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The Way it Was

Dec 23, 2015

Well, the holidays are upon us, and my guess is that you may need some last minute present and that you also might be guilty of reading books, even when you don’t have to.

So I want to tell you about the best book I’ve read this year, one you can easily find at any bookstore: David Maraniss’s Once in a Great City: A Detroit Story, published by Simon and Schuster. Maraniss is a Pulitzer-Prize winning Washington Post writer.

I’ve enjoyed his work for years, but never realized he was born in Detroit, and lived here as a child.

Now, there have been a flood of Detroit books in the market recently, many of which I found pretty contemptible. Most are either ego trips for their authors, romantic visions or nostalgic reveries that ignore large portions of reality, or ruin porn picture books.

This book is anything but. It is a fascinating work of history that reads like a novel, and while set more than half a century ago, does more to make it clear what this city was, is, and what happened to it than most of what I’ve read.

Once in a Great City covers roughly eighteen pivotal months of Detroit and Michigan history, from the fall of 1962, to the spring of 1964. It begins with the accidental destruction by fire of a legendary Detroit icon, the Ford Rotunda, where I was taken to see Santa as a child.

That is paired, however, with the less-than-accidental destruction of a legendary institution in the black community, the Hotel Gotham, where black stars stayed and out of which gamblers ran numbers rackets.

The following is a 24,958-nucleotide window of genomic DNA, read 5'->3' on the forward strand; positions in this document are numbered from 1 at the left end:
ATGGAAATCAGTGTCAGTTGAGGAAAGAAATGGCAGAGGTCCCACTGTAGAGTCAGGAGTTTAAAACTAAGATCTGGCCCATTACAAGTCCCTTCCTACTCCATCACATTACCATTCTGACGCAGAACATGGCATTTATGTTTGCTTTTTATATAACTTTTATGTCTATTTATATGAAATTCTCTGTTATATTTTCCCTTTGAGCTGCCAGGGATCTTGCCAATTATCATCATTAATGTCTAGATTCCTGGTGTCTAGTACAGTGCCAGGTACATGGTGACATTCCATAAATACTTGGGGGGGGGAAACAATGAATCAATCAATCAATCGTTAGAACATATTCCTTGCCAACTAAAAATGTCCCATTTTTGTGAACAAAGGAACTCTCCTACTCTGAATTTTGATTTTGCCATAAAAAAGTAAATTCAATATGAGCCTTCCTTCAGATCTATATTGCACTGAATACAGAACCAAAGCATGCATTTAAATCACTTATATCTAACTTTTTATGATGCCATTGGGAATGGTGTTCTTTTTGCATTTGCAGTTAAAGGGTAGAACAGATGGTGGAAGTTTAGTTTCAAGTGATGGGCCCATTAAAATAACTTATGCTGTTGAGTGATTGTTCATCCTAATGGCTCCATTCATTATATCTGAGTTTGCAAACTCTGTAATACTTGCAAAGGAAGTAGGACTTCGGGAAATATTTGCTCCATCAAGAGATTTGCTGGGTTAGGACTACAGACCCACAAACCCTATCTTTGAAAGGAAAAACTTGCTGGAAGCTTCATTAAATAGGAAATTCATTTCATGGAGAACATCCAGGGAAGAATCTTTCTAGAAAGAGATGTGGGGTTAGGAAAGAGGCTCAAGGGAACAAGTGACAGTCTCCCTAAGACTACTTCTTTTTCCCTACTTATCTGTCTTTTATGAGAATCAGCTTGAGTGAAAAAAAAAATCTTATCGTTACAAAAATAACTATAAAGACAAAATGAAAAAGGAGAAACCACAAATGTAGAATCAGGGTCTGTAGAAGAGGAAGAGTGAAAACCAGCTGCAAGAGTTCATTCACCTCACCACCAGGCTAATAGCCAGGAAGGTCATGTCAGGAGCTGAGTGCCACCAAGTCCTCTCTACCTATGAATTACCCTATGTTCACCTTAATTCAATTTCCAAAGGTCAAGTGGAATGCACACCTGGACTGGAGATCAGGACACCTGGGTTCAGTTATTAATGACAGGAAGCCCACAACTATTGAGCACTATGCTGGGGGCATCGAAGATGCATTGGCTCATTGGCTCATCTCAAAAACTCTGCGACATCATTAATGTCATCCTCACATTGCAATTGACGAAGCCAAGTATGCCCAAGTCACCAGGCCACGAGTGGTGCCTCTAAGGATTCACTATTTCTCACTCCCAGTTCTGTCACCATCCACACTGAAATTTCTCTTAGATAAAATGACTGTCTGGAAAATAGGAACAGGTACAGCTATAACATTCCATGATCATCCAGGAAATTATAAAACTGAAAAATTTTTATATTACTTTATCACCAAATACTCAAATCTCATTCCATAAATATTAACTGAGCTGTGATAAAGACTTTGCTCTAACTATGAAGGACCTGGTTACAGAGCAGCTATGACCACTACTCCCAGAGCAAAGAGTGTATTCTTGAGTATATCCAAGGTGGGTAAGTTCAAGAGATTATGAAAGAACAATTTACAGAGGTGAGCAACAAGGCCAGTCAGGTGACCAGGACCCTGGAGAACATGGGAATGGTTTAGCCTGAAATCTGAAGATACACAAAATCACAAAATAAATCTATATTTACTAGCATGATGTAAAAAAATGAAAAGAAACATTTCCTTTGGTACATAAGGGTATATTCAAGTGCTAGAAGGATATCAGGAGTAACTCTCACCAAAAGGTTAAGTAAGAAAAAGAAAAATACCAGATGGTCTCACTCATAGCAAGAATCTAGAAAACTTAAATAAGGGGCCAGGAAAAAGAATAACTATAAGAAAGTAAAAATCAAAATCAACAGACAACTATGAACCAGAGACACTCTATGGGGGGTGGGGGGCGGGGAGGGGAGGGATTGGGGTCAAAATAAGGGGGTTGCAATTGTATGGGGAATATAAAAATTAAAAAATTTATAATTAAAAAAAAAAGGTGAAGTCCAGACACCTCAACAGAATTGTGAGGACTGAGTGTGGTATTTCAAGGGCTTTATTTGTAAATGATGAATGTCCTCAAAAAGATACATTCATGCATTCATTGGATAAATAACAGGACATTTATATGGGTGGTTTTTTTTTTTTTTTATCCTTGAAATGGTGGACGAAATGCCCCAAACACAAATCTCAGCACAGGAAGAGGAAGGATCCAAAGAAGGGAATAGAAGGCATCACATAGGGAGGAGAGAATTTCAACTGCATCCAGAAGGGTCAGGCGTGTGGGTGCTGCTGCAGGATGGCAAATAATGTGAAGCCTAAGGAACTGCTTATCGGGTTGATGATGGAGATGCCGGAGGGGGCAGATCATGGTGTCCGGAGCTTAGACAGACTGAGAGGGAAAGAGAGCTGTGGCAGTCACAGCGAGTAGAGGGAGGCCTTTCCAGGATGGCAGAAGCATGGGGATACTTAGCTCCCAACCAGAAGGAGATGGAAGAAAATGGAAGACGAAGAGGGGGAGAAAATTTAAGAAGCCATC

This was seen as the beginning of a new golden era in Detroit history. When the book begins, Detroit was making a serious bid for the Summer Olympics.

Jerry Cavanagh, Detroit’s dynamic, charismatic and Kennedyesque new mayor was still in his mid-thirties, but was getting on the cover of national magazines and seemed to be a cinch for a national career. That was also true for George Romney, Michigan’s new outside-the-box governor.

But Once in a Great City is not primarily about politics, but life, and one major theme in this book is the sensational explosion of Motown.

Motown, and black Detroit, and the story of how Martin Luther King first gave a version of his "I have a dream" speech here. If you thought you knew about Marvin Gaye and Berry Gordy, Diana Ross and Aretha Franklin, you’ll see that you didn’t.

The auto industry is also here, shown in the amazing story of the birth and rise of the Ford Mustang, shepherded by new business star whose name, they said, rhymed with “try a coca.”

But virtually unnoticed was a Wayne State University study that first fall that predicted with uncanny accuracy what would happen in the years to come. Long before the great riot or Coleman Young, the seeds of destruction were in place.

Whether Detroit can again fulfill its motto and rise from the ashes, this book doesn’t tell. But my advice is this. Whether or not you get it as a present, get another copy for yourself.

Then as soon as you can, hide, and read it. You won’t be sorry that you did.

Jack Lessenberry is Michigan Radio's political analyst. Views expressed in his essays are his own and do not necessarily reflect those of Michigan Radio, its management or the station licensee, The University of Michigan.